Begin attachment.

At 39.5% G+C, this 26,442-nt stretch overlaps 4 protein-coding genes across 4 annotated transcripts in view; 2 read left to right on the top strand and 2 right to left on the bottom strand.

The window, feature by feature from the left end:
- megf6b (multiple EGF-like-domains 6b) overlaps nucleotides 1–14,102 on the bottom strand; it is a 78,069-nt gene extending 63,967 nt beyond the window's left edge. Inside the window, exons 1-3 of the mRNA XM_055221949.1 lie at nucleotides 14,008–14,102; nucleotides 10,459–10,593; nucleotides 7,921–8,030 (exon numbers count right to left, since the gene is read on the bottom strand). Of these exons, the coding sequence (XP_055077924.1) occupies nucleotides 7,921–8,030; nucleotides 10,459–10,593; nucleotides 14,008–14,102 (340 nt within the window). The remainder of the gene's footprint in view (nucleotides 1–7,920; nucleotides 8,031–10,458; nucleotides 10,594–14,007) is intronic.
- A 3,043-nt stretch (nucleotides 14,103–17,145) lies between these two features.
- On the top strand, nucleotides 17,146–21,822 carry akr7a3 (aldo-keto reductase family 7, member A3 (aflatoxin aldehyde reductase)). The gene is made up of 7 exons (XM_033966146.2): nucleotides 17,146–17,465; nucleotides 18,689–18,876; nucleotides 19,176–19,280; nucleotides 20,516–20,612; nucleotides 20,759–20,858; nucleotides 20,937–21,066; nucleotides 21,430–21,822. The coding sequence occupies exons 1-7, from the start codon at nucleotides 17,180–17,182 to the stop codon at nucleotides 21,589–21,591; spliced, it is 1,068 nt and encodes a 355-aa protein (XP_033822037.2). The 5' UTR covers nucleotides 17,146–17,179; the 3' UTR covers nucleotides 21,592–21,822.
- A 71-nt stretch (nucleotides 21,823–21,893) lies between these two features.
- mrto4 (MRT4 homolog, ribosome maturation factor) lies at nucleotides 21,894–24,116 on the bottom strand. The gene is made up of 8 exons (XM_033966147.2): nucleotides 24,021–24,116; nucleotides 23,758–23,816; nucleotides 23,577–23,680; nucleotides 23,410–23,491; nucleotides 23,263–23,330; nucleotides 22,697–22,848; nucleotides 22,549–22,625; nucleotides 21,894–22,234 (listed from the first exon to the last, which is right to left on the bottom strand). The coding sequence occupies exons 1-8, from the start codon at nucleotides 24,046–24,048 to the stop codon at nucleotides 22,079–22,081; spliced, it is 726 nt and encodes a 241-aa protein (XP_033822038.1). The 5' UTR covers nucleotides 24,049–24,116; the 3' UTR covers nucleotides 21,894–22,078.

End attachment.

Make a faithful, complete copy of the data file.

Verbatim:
At 39.5% G+C, this 26,442-nt stretch overlaps 4 protein-coding genes across 4 annotated transcripts in view; 2 read left to right on the top strand and 2 right to left on the bottom strand.

The window, feature by feature from the left end:
- megf6b (multiple EGF-like-domains 6b) overlaps nucleotides 1–14,102 on the bottom strand; it is a 78,069-nt gene extending 63,967 nt beyond the window's left edge. Inside the window, exons 1-3 of the mRNA XM_055221949.1 lie at nucleotides 14,008–14,102; nucleotides 10,459–10,593; nucleotides 7,921–8,030 (exon numbers count right to left, since the gene is read on the bottom strand). Of these exons, the coding sequence (XP_055077924.1) occupies nucleotides 7,921–8,030; nucleotides 10,459–10,593; nucleotides 14,008–14,102 (340 nt within the window). The remainder of the gene's footprint in view (nucleotides 1–7,920; nucleotides 8,031–10,458; nucleotides 10,594–14,007) is intronic.
- A 3,043-nt stretch (nucleotides 14,103–17,145) lies between these two features.
- On the top strand, nucleotides 17,146–21,822 carry akr7a3 (aldo-keto reductase family 7, member A3 (aflatoxin aldehyde reductase)). The gene is made up of 7 exons (XM_033966146.2): nucleotides 17,146–17,465; nucleotides 18,689–18,876; nucleotides 19,176–19,280; nucleotides 20,516–20,612; nucleotides 20,759–20,858; nucleotides 20,937–21,066; nucleotides 21,430–21,822. The coding sequence occupies exons 1-7, from the start codon at nucleotides 17,180–17,182 to the stop codon at nucleotides 21,589–21,591; spliced, it is 1,068 nt and encodes a 355-aa protein (XP_033822037.2). The 5' UTR covers nucleotides 17,146–17,179; the 3' UTR covers nucleotides 21,592–21,822.
- A 71-nt stretch (nucleotides 21,823–21,893) lies between these two features.
- mrto4 (MRT4 homolog, ribosome maturation factor) lies at nucleotides 21,894–24,116 on the bottom strand. The gene is made up of 8 exons (XM_033966147.2): nucleotides 24,021–24,116; nucleotides 23,758–23,816; nucleotides 23,577–23,680; nucleotides 23,410–23,491; nucleotides 23,263–23,330; nucleotides 22,697–22,848; nucleotides 22,549–22,625; nucleotides 21,894–22,234 (listed from the first exon to the last, which is right to left on the bottom strand). The coding sequence occupies exons 1-8, from the start codon at nucleotides 24,046–24,048 to the stop codon at nucleotides 22,079–22,081; spliced, it is 726 nt and encodes a 241-aa protein (XP_033822038.1). The 5' UTR covers nucleotides 24,049–24,116; the 3' UTR covers nucleotides 21,894–22,078.